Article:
Friday 2 December 2016

Joe Brolly: Players arrive in their tracksuits wearing headphones, play the game, then go home - How dull!

Published 18/10/2015 | 17:51

Gaelic football analyst Joe Brolly
Gaelic football analyst Joe Brolly

After winning the Cork senior hurling final last Sunday, the Glen Rovers clubhouse had the atmosphere of Russian Cossacks carousing after slaughtering a battalion of the French.

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The last time I was there, it was a Friday evening some years ago and the place was jammed.

Tomás Mulcahy said, “We’ll have one pint Joe.”

“Ah go on ahead,” I said. I woke up on Monday morning. Ever heard 300 men singing ‘Come Out Ye Black and Tans’?

No celebration can compare to the winners’ clubhouse after a county final. Yet even this is becoming an endangered species. There was a time when a good knees-up was par for the course after every championship game. Now, after all the other rounds, the players immerse themselves in ice baths and drink energy brews.

The fact they are as effective as urine is neither here nor there. They are a symbol that the game must be treated with the utmost gravity.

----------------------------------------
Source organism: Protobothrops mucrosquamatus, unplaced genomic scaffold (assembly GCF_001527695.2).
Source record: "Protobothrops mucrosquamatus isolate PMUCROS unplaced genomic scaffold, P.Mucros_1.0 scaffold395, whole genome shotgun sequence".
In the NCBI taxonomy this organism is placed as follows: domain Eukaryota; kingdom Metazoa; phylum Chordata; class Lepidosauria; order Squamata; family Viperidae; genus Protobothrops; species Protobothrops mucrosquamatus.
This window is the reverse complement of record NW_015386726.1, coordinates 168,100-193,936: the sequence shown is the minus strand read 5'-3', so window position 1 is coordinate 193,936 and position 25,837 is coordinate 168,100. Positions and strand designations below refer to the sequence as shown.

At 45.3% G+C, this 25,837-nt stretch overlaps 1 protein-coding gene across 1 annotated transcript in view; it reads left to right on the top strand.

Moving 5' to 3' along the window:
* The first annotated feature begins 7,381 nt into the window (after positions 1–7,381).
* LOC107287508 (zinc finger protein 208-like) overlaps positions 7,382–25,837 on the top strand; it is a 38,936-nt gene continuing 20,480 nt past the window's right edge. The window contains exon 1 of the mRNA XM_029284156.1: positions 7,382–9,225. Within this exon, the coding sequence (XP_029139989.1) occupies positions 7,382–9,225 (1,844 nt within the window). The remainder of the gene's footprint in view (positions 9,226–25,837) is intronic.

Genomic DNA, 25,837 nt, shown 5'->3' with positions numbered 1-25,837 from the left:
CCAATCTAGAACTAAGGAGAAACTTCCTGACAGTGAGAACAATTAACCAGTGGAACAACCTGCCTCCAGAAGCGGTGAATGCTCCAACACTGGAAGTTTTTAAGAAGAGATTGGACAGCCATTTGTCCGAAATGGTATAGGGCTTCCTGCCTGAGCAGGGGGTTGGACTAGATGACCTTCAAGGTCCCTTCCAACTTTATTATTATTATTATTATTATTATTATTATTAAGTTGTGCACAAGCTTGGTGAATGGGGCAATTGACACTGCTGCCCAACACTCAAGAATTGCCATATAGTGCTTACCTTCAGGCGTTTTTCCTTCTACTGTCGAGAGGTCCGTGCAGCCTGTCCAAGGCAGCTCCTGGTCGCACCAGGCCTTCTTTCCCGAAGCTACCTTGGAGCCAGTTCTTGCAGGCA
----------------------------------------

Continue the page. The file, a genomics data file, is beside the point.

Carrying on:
So, players often don’t even use the changing room to shower anymore. They arrive in their tracksuits wearing headphones, play the game, then go home. How dull. And how unnecessary.

The morning after Edendork’s triumph in the Tyrone intermediate football final a fortnight ago, I bumped into one of the players outside the court in Dungannon.

“Can you run me up to the Square Bar, Joe? I’m too drunk to drive.”

Which reminds me of a yarn about a chap leaving Kavanagh’s at the bottom of the Malahide Road one night after a championship match in the 1970s. As he staggered towards the door, he said, “Thank God I’ve the car. I’m so drunk I’d never make it up that hill.”

The Edendork boys had been drinking in the clubhouse until the cock crowed. At 11 next morning, they resumed in the Square Bar, Dungannon. Darren McCurry, aka ‘The Dazzler’ (a name he himself chose), was in attendance.